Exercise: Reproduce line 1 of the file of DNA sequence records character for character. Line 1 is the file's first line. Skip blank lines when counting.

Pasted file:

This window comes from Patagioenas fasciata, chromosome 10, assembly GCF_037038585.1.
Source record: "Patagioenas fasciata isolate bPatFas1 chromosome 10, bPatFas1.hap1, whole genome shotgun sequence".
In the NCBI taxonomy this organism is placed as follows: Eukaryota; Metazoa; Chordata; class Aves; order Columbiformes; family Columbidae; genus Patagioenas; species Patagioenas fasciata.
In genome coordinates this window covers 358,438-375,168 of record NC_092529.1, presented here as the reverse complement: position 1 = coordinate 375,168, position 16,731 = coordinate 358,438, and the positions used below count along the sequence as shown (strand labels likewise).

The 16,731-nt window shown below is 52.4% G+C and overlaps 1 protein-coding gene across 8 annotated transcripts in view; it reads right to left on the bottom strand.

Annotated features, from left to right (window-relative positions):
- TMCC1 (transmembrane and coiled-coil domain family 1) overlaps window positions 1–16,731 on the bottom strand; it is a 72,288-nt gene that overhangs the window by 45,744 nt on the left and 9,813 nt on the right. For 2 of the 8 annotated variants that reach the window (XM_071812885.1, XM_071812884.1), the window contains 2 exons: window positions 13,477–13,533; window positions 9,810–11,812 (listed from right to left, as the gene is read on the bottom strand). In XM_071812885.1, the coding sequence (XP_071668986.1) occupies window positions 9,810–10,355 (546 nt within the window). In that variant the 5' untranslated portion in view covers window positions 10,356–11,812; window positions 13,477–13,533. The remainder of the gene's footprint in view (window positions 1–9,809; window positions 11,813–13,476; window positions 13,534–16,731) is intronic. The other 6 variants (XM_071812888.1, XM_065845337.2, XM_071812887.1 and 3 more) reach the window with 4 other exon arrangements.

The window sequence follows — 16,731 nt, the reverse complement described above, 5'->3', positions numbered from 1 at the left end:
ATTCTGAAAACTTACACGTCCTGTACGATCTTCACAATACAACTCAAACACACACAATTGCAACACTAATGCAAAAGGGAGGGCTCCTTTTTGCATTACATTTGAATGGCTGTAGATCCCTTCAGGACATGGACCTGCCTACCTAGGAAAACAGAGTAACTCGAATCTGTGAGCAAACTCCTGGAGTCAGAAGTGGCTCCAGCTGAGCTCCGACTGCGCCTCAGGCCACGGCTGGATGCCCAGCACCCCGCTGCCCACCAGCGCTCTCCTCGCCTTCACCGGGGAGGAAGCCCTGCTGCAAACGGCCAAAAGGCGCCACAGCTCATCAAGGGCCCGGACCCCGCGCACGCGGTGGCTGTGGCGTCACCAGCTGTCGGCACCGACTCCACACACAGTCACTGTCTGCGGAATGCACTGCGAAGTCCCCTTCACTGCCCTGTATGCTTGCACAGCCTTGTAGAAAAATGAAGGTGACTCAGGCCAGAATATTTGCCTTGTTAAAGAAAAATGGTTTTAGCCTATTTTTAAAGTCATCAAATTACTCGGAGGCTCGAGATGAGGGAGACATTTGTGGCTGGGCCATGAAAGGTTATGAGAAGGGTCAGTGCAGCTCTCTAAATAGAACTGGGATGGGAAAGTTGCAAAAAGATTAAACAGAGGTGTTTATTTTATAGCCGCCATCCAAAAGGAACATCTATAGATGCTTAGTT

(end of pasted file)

This window comes from Patagioenas fasciata, chromosome 10, assembly GCF_037038585.1.